Steve told me that he's reading a book about brain plasticity. And that I might be forgetting things due to too much multi-tasking, and that we need to learn new things all the time to keep our brains working right.
Which isn't exactly news. We all know that. But what I didn't realize was that my definition of learning was skewed.
"The book says that if you read a book about something new, it's not enough. Because you already know how to read. You're not challenging yourself, though you might gain some useful information."
"What can I do to energize my brain?" I thought. I know I could use it. I always feel so alive when I'm solving problems on the road. I've been trying to find new things to do at home, but it's harder than it looks to find things that teach totally new skills.
Plus, I can't commit to much right now. I'm already enrolled in a writing workshop (two nights a week) and teaching coloring (one night a week). So anything I try that is new has to be a one-shot deal. Like what? A one-day intensive class, maybe. Climb a small mountain or hike a trail. Tube the Delaware. Learn to use my watercolors for something besides comic books.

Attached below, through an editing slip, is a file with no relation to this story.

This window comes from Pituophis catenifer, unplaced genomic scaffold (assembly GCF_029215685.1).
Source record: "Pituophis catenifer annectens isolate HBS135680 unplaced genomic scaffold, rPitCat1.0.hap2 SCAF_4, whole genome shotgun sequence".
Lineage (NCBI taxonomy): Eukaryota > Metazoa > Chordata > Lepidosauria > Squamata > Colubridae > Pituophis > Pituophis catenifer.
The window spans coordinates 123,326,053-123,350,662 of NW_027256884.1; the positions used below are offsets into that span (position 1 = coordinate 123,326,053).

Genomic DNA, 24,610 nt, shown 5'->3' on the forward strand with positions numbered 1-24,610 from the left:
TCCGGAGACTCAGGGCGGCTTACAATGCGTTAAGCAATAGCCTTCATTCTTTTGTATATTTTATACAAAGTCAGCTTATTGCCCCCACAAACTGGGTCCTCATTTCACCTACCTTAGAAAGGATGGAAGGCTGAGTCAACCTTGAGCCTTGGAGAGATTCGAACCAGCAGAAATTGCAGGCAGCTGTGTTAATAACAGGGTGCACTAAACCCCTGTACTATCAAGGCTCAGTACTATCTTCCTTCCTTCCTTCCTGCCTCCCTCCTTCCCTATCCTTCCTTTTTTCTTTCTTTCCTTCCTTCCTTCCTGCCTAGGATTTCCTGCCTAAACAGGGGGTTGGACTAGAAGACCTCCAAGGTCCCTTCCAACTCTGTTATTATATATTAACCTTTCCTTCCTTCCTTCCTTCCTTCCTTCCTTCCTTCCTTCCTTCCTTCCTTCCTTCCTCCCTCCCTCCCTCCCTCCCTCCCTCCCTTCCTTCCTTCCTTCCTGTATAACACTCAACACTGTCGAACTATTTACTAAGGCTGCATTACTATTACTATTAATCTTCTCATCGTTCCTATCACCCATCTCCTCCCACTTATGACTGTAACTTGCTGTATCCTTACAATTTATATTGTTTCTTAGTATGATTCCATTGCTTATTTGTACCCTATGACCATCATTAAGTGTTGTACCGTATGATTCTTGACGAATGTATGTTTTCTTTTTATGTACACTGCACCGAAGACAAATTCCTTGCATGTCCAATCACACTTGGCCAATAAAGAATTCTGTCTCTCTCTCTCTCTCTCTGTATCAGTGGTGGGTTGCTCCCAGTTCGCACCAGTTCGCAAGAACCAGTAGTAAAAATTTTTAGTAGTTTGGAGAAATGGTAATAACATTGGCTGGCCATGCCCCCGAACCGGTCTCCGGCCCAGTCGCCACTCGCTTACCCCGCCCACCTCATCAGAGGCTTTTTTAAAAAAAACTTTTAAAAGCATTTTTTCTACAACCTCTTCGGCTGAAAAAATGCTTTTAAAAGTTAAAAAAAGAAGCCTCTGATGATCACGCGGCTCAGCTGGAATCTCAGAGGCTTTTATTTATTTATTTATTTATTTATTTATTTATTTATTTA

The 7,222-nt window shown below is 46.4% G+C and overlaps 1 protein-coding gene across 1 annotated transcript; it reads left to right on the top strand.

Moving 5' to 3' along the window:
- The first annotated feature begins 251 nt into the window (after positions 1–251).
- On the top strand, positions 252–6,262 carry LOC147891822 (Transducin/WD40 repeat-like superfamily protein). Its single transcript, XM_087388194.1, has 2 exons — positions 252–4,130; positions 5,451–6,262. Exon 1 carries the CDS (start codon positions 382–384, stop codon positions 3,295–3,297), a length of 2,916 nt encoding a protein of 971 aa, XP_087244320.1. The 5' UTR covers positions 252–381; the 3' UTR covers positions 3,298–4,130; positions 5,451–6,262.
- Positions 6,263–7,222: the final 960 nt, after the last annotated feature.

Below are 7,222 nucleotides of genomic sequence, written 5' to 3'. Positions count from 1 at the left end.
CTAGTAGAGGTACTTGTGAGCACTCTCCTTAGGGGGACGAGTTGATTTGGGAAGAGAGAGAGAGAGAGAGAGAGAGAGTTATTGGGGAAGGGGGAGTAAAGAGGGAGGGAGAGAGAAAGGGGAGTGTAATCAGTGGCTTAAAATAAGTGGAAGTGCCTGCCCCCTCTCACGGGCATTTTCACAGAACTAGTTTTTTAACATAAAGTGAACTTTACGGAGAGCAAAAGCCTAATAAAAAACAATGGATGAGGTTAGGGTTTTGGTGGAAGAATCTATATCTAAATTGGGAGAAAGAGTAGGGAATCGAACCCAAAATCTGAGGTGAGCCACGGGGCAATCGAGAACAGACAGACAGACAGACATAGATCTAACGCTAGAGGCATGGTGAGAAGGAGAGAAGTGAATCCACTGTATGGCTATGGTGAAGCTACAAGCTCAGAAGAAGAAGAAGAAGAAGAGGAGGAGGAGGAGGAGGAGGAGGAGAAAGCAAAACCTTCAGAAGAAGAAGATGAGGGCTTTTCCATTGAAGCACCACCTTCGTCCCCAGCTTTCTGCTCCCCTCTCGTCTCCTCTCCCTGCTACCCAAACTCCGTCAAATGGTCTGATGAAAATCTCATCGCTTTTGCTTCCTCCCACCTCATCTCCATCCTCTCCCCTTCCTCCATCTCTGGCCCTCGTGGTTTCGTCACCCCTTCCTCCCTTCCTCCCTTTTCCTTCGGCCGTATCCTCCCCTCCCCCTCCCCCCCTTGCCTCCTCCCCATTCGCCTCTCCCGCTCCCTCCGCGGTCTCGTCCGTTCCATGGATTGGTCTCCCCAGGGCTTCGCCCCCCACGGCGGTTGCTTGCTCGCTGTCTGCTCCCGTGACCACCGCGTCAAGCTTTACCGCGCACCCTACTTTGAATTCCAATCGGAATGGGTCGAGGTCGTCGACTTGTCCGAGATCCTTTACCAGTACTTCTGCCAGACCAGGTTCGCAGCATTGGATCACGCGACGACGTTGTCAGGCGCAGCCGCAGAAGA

Or sew a bag! Flirt-Brooklyn had a workshop yesterday. So off I went to learn a totally new skill (okay, not TOTALLY new—I learned to sew a button in 7th grade home ec) and get a new bag out of it.
Since it was a holiday, I took Henry the Ford Taurus along. We cruised right into the Holland Tunnel (on my E-Z Pass, of course), straight through Manhattan, and right over the Brooklyn Bridge. I parked around the corner from the class 20 minutes after I left my house.
A nice woman named Patti patiently walked me through the bag-making process. Pin the pattern. Cut the fabric for the inside and outside. Stiffen it up with an iron-on inner lining. Sew. Backstitch. Sew some more. Turn a corner. Sew again. Add a strap. Add the tie for closing the bag. Turn it all outside in. Iron.
I couldn't believe it when I stepped back and looked at my work.
It didn't suck. I'd sewn a bag.
I didn't even have to turn Henry on after that. We flew home, right over the East River and then the Hudson, coasting on air and pride.